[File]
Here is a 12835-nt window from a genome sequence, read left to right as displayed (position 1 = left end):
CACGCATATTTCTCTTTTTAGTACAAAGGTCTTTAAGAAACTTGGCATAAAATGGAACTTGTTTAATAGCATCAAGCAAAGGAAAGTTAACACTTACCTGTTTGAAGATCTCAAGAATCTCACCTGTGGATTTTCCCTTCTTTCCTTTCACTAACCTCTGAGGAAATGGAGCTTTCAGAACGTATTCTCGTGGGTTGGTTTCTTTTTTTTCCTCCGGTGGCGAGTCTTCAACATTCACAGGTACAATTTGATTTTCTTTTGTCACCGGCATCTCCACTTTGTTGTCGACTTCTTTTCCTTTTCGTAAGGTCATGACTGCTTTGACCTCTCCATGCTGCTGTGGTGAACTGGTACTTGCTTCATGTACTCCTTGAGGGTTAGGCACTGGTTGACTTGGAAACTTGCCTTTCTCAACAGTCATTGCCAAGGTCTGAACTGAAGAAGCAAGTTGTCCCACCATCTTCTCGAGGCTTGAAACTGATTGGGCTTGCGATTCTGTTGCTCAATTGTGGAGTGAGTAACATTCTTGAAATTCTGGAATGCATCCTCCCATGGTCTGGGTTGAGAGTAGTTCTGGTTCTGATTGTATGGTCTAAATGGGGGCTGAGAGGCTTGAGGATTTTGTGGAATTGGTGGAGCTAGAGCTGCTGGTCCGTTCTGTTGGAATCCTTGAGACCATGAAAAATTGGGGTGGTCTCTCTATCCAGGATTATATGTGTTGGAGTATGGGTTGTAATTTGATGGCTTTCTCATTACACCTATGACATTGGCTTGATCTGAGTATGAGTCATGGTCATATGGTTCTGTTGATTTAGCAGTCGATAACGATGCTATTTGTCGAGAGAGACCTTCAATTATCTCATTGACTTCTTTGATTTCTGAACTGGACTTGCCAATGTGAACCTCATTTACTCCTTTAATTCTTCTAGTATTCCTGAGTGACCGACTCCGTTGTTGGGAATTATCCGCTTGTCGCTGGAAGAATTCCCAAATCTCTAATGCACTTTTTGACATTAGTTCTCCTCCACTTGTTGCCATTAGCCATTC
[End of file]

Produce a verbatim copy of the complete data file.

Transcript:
Here is a 12835-nt window from a genome sequence, read left to right as displayed (position 1 = left end):
CACGCATATTTCTCTTTTTAGTACAAAGGTCTTTAAGAAACTTGGCATAAAATGGAACTTGTTTAATAGCATCAAGCAAAGGAAAGTTAACACTTACCTGTTTGAAGATCTCAAGAATCTCACCTGTGGATTTTCCCTTCTTTCCTTTCACTAACCTCTGAGGAAATGGAGCTTTCAGAACGTATTCTCGTGGGTTGGTTTCTTTTTTTTCCTCCGGTGGCGAGTCTTCAACATTCACAGGTACAATTTGATTTTCTTTTGTCACCGGCATCTCCACTTTGTTGTCGACTTCTTTTCCTTTTCGTAAGGTCATGACTGCTTTGACCTCTCCATGCTGCTGTGGTGAACTGGTACTTGCTTCATGTACTCCTTGAGGGTTAGGCACTGGTTGACTTGGAAACTTGCCTTTCTCAACAGTCATTGCCAAGGTCTGAACTGAAGAAGCAAGTTGTCCCACCATCTTCTCGAGGCTTGAAACTGATTGGGCTTGCGATTCTGTTGCTCAATTGTGGAGTGAGTAACATTCTTGAAATTCTGGAATGCATCCTCCCATGGTCTGGGTTGAGAGTAGTTCTGGTTCTGATTGTATGGTCTAAATGGGGGCTGAGAGGCTTGAGGATTTTGTGGAATTGGTGGAGCTAGAGCTGCTGGTCCGTTCTGTTGGAATCCTTGAGACCATGAAAAATTGGGGTGGTCTCTCTATCCAGGATTATATGTGTTGGAGTATGGGTTGTAATTTGATGGCTTTCTCATTACACCTATGACATTGGCTTGATCTGAGTATGAGTCATGGTCATATGGTTCTGTTGATTTAGCAGTCGATAACGATGCTATTTGTCGAGAGAGACCTTCAATTATCTCATTGACTTCTTTGATTTCTGAACTGGACTTGCCAATGTGAACCTCATTTACTCCTTTAATTCTTCTAGTATTCCTGAGTGACCGACTCCGTTGTTGGGAATTATCCGCTTGTCGCTGGAAGAATTCCCAAATCTCTAATGCACTTTTTGACATTAGTTCTCCTCCACTTGTTGCCATTAGCCATTC